To date, we see our jobs as commitments taking place on weekdays from 9 am to 5 pm. Of course, some jobs involve different schedules; others may even have additional workdays. But ultimately, we are used to the idea of reporting to one boss and a single company paying our salary.
This is a fundamental reason we witnessed a huge migration in the cities and hubs with more office jobs. San Francisco, especially, saw how its workforce migrated to New York, Texas, and Florida in flocks. Likewise, cities like New York City saw large migrations happening to Florida and Texas.
Now that our brains have learned how to change work paradigms, Web3 has arrived to shift the workforce paradigm 180 degrees. Remote office work has opened the gate to a new breed of workers, and employers are looking at jobs from an entirely different perspective.
The new paradigm has a two-angle approach. First is the upside angle; in the current landscape, participating in your company's success has meant having complex vesting equity packages and a bonus tied to the corporation's performance for the lower workforce tier.
While the horizon seekers insist that web3 is an entirely new world and ecosystem that will replace the current one, I still smile when I read posts from a decade ago where electronic payments would replace hard cash within a decade max.
Web3 is indeed a new paradigm, already creating a stadium full of ideas and projects that will reshape how we organize and operate. For starters, it will bring about new employment, governance, and business models.
When the DAO concept appeared in 2014 with MakerDAO, suddenly, things that were mere chimera out of Techno-fiction stories were becoming a reality.
However, what is not going to change is how the economy works. We are still using payment mechanisms that were with us thousands of years ago. We still have financial products that haven't changed in centuries. The world’s sovereign debts, corporate bonds, and stock markets won't go away in favor of DAOs, decentralized financial products, or blockchains. On the contrary, they will most likely be upgraded and revamped with these new technologies.
Today, when you book an airplane ticket online, you most likely visit one of the large OTAs (online travel agencies) and pay for it. Once it's paid, you get the reservation information on this website with a reservation number that allows you to verify your booking on the airline's website.
What if you want to change the ticket? You may want to try to do so through the airline's website, but oops, 'This reservation is made through a third party website, please contact this website to make any changes to this reservation.'
You are limited to using your OTA's website to do reservation changes and, even worse, seat changes. Sometimes you won't even be able to do so, even by calling the airline.
This inefficiency exists because the integrations between platforms are tedious, cumbersome, and hard to maintain. Moreover, every time one of the many players that have a role in your reservation evolves, the others have to catch up and invest in upgrading their integration.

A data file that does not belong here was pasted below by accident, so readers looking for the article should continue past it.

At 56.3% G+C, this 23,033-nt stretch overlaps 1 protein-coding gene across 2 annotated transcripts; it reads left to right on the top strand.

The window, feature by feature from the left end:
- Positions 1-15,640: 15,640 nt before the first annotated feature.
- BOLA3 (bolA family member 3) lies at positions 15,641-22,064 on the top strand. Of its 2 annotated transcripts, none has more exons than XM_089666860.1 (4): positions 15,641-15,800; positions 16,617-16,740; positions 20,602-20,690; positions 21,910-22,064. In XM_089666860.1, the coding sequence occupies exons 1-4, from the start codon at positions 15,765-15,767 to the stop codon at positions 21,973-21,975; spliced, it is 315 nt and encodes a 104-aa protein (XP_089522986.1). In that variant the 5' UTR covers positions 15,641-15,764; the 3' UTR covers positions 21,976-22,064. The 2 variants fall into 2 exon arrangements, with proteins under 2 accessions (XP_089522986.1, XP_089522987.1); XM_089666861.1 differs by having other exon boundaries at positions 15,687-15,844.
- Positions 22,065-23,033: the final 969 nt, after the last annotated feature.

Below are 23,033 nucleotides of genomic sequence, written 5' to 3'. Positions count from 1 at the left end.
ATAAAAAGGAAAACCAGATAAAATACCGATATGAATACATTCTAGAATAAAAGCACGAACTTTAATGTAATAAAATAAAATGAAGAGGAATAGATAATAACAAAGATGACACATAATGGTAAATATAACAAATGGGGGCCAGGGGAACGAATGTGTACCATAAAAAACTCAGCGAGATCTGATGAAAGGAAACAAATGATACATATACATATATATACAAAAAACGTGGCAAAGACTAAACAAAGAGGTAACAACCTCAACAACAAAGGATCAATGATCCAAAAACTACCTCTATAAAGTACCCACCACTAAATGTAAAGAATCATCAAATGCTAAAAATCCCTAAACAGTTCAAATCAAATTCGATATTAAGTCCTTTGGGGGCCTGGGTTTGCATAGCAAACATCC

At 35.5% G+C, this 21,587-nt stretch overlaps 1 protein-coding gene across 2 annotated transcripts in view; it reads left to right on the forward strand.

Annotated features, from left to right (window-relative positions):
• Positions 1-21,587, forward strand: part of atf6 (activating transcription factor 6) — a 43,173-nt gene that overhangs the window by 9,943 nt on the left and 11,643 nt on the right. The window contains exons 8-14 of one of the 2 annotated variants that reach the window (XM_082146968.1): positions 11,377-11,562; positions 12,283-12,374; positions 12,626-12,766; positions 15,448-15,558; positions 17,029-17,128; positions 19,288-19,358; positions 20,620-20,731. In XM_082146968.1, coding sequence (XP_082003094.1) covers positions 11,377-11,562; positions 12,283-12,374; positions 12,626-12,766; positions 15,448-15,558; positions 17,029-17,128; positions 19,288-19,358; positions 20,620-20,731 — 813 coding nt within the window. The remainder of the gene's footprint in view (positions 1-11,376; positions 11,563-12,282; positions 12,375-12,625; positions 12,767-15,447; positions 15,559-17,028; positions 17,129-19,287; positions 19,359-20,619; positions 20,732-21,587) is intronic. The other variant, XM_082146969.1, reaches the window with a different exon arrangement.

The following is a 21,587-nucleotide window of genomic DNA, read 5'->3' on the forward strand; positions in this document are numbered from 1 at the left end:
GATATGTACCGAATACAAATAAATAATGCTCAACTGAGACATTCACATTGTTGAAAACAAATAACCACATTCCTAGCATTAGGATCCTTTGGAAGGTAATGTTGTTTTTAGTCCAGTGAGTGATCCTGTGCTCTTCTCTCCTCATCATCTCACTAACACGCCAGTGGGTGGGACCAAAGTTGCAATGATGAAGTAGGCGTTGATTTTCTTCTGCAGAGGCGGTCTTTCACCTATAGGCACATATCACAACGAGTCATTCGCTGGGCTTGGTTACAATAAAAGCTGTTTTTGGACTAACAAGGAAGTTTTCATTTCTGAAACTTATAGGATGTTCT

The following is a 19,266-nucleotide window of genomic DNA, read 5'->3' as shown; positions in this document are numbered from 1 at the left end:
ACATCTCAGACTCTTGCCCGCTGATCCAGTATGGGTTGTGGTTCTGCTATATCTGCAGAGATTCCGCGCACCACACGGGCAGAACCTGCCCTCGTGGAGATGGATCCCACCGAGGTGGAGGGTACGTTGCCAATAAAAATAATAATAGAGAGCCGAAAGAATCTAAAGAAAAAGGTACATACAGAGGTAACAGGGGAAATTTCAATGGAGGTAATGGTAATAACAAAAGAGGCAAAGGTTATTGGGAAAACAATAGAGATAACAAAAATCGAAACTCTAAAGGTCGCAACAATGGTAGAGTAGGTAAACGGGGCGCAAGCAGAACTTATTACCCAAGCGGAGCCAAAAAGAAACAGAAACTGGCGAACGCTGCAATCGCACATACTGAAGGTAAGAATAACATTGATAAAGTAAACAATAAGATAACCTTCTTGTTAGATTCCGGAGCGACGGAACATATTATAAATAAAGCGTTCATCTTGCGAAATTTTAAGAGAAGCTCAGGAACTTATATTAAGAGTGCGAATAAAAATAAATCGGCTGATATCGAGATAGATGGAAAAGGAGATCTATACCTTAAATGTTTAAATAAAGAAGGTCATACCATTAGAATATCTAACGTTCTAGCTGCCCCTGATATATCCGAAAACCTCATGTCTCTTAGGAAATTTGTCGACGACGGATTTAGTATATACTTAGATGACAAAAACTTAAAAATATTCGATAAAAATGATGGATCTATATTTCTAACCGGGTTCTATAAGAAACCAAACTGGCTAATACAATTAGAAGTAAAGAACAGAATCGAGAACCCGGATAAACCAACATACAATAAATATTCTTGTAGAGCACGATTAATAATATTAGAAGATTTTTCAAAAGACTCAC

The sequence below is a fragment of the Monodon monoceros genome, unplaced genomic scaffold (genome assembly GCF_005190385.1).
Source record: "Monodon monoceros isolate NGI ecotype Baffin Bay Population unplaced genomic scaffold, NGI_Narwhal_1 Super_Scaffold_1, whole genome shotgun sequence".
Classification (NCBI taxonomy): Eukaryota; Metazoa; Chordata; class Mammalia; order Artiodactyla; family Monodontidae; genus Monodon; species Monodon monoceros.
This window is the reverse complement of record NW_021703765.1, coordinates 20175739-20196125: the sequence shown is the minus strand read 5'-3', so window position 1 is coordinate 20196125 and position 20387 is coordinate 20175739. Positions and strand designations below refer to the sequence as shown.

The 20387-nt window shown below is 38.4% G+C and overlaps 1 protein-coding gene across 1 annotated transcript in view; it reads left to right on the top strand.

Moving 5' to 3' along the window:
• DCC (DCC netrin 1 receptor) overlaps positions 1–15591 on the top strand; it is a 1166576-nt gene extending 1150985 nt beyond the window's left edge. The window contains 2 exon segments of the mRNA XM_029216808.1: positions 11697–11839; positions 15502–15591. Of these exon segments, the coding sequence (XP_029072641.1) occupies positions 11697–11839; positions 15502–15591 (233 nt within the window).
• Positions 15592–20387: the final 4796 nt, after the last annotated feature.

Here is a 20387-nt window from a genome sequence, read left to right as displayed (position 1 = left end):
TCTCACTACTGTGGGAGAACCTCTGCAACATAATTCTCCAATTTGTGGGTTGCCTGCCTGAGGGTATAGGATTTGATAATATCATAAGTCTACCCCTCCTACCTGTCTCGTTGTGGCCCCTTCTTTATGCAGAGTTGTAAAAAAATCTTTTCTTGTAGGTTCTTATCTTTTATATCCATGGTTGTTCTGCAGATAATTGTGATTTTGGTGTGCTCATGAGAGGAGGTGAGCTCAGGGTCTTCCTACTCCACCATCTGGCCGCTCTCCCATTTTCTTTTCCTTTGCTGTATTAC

Those involved in startups know that there is a time, early in the life cycle of the business, between Seed round and Series A round, where most startups die or stall, called the Valley of Death.
Death Valley is the moment of truth for a startup. It is the gap between the “idea of a business model” and the revenue generation from the product, when expenses are high and cash is limited. It’s when the company has to hire the team, build the product, and launch it. It is when they need to show that there is a product market fit and there are potential revenues and profits coming in the future. The company must carefully manage limited startup capital from Angel investors and show enough promise to attract institutional investment, aka Venture Capital. They need to cross Death Valley before they run out of cash.
For DAOs, this moment happens at the very beginning of the DAO setup. This is when the core team needs to rally a community and get everyone to work on the mission and vision of the organization.
There is a misconception about how web3 wallets work. When you are told that you own your information, it doesn’t mean you have your information in your wallet. This well articulated essay about the guts of web3 explain the caveats to the ownership piece in this new paradigm of technology.
When you have information uploaded to
The issue is that your information, while on the private database, cannot be controlled or monitored for proper custody and use. You don’t control whether Meta is doing the right thing with this information or if they are protecting it from hackers adequately.
In this previous article, I talk about my immersion into DAOs.The approach I took to learn about them was to deep dive and collaborate on a few of them. I am still collaborating -and learning.
Furthermore, I have found more resources to help understand the tool universe that web3 is bringing to the equation.
But in this post, I am going to dissect and describe the different governance models of several DAOs.
Note: the governance of a DAO is as fluid as the DAO itself. Because of its decentralized nature, a DAO can vote one day to shift its governance processes, changing the whole mantra in one sweep.